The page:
Globalization has a mixed press. One version lauds its success as technology draws the world closer together; another blames globalization for destroying cultures, promoting the dependency of ‘developing’ countries, and decimating the environment. We make decisions that have remarkable ramifications regarding the shape of commerce, labour and culture. What we buy and where we buy it are important ethical choices that affect the pathways that globalization will take in our world (p 3).
Peters writes from a convinced Christian theological perspective; ’the bible remains a critical foundational resource….a living document to how G-d is calling humanity to live in the face of a changing world’ (p 19), eg what is the telos of human life? (p 25), what constitutes human flourishing? (p 28). The answer? To strive for social justice for the entire earth community! She critiques these perspectives from a reformed feminist liberationist epistemology.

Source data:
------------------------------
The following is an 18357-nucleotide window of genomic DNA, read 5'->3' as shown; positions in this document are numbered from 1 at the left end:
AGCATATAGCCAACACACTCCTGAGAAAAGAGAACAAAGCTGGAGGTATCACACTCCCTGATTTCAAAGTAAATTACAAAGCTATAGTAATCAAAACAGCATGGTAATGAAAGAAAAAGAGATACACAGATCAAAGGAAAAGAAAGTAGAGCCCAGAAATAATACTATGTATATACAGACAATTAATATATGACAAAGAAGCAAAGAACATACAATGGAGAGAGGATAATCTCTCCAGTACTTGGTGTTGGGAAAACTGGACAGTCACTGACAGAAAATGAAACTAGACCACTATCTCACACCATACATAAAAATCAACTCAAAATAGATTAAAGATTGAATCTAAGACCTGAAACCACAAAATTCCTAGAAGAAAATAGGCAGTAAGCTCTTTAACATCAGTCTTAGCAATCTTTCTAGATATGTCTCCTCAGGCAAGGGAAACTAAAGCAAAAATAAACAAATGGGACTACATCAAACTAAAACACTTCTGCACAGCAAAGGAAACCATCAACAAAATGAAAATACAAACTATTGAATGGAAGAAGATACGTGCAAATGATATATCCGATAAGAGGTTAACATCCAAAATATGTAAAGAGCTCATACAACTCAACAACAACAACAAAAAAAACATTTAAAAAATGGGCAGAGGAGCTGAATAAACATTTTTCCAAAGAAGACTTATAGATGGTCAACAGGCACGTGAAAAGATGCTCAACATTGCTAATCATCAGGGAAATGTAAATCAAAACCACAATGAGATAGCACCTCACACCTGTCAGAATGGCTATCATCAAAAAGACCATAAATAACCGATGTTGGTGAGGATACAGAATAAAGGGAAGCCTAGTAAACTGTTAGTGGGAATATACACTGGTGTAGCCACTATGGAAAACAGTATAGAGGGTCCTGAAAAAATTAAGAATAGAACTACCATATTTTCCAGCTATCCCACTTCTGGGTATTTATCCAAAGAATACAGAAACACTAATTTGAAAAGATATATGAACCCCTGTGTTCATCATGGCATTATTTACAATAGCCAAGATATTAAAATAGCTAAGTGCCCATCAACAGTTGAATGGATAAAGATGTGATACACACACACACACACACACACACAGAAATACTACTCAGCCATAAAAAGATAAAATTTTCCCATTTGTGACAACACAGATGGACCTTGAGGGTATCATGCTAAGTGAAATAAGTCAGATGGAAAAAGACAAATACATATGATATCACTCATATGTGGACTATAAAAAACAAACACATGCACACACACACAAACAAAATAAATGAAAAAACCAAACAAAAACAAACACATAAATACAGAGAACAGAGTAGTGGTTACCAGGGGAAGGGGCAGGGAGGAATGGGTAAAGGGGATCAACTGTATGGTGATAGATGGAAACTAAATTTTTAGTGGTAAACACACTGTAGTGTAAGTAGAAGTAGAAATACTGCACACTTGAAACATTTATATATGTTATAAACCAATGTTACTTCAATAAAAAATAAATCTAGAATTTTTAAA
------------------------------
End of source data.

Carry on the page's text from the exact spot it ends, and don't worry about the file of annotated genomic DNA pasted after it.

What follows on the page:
Peters sketches four theories of globalization: growth (neoclassical economics a la Adam Smith and David Ricardo, self-proclaimed value free; social development, with agencies, institutions and non-governmental organizations holding to common assumptions of how development of the two-thirds world should take place; ‘earthism’, taking earth’s care and redemption seriously; post colonialism, groups and coalitions working to ‘effect transformative social change in their settings’ (p 140). We need to rebuild community, whichever of the models of globalization we commit to.
This is an insightful treatment of economic options; our values shape and inform our decision making, ‘making sure that we envision a future that offers justice for all of G-d’s creation’ (p 208).
Vern Ratzlaff is a pastor and professor of historical theology at Lutheran Theological Seminary in Saskatoon, Saskatchewan, Canada.